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17 Oct 2009 07:22
Pakistani authorities imposed a curfew on Saturday in the Taliban’s South Waziristan bastion ahead of an imminent assault on the al-Qaeda-linked militants.
In a show of unity in advance of the ground offensive, government and political party leaders gave the military full backing on Friday, vowing to weed out militants and restore the writ of the state.
The army has stepped up its air and artillery attacks in recent days to soften up the militants’ defences while civilians have been fleeing.
Senior government official Mohammad Khalid Khan said the curfew was to protect forces moving towards militant strongholds.
“The curfew is for the protection of military convoys and it is on the roads. The bazaars are opened,” Khan told Reuters by telephone from the nearby town of Tank.
The militants have launched a series of brazen attacks in the past 12 days, striking at the United Nations, the army headquarters, police and the general public, killing more than 150 people and apparently trying to stave off the army assault.
An intelligence official said soldiers, tanks and artillery were being taken towards militant areas.
Telephone services had apparently been suspended to the region.
Army chief General Ashfaq Kayani briefed government and party leaders on Friday and they all agreed that the militants posed a serious threat to the sovereignty and integrity of the state.
“The national consensus is reaffirmed to establish and maintain the writ of the state to weed out these elements,” Prime Minister Yusuf Raza Gilani’s office said.
There was no detail about the timing of the offensive.
On Saturday, roadside bombs went off near military convoys in both South and North Waziristan regions, killing three soldiers and wounding five, another intelligence official said.
The army says about 28 000 soldiers are in place to take on an estimated 10 000 hard-core Taliban.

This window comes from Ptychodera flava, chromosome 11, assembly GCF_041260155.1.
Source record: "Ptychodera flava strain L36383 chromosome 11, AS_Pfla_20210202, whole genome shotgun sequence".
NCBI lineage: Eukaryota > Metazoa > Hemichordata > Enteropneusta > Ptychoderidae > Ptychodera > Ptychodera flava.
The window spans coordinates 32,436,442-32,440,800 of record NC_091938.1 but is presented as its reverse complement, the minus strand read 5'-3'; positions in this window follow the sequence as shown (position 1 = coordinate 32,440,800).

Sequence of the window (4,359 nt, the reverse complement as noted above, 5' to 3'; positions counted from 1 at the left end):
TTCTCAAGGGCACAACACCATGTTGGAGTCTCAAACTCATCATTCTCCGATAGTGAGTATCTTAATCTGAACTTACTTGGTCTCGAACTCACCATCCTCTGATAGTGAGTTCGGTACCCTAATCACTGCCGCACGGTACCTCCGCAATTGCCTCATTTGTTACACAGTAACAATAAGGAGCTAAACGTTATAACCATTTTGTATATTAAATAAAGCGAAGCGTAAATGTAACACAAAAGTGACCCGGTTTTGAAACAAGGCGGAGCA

More than 80 000 civilians have fled from South Waziristan in anticipation of the offensive and the UN refugee agency said more people had left this week.
On Friday, a suicide bomber killed 12 people outside an office of the police’s Central Investigation Agency in the city of Peshawar, capital of North West Frontier Province, a staging post for US supplies into Afghanistan.
Pakistani Taliban made advances towards Islamabad early this year, raising fears about the stability of the US ally.
But significant military gains in the Swat valley, north-west of Islamabad, have reassured the United States and other allies about Pakistan’s commitment to the fight.
In a sign of US continuing support, President Barack Obama signed on Wednesday a $7,5-billion aid Bill for Pakistan over the next five years.
But Pakistan’s military has complained about the bill because the legislation ties some funds to fighting militants and is seen by critics as violating sovereignty.
Foreign Minister Shah Mehmood Qureshi was in Washington this week to present Pakistan’s concerns.
Democratic Senator John Kerry, an author of the bill, issued a statement stressing that the legislation did not seek to impinge on Pakistan’s sovereignty or “micromanage any aspect of Pakistan’s military or civilian operations”.
Quershi told Parliament on Friday the country had not compromised its sovereignty and he later met army chief Kayani.
“They have seen the statement signed by Kerry ... many of the fears that were expressed, concerns that were shown earlier on have been allayed by the statement which forms part of the Bill now,” Qureshi told Dawn television. - Reuters
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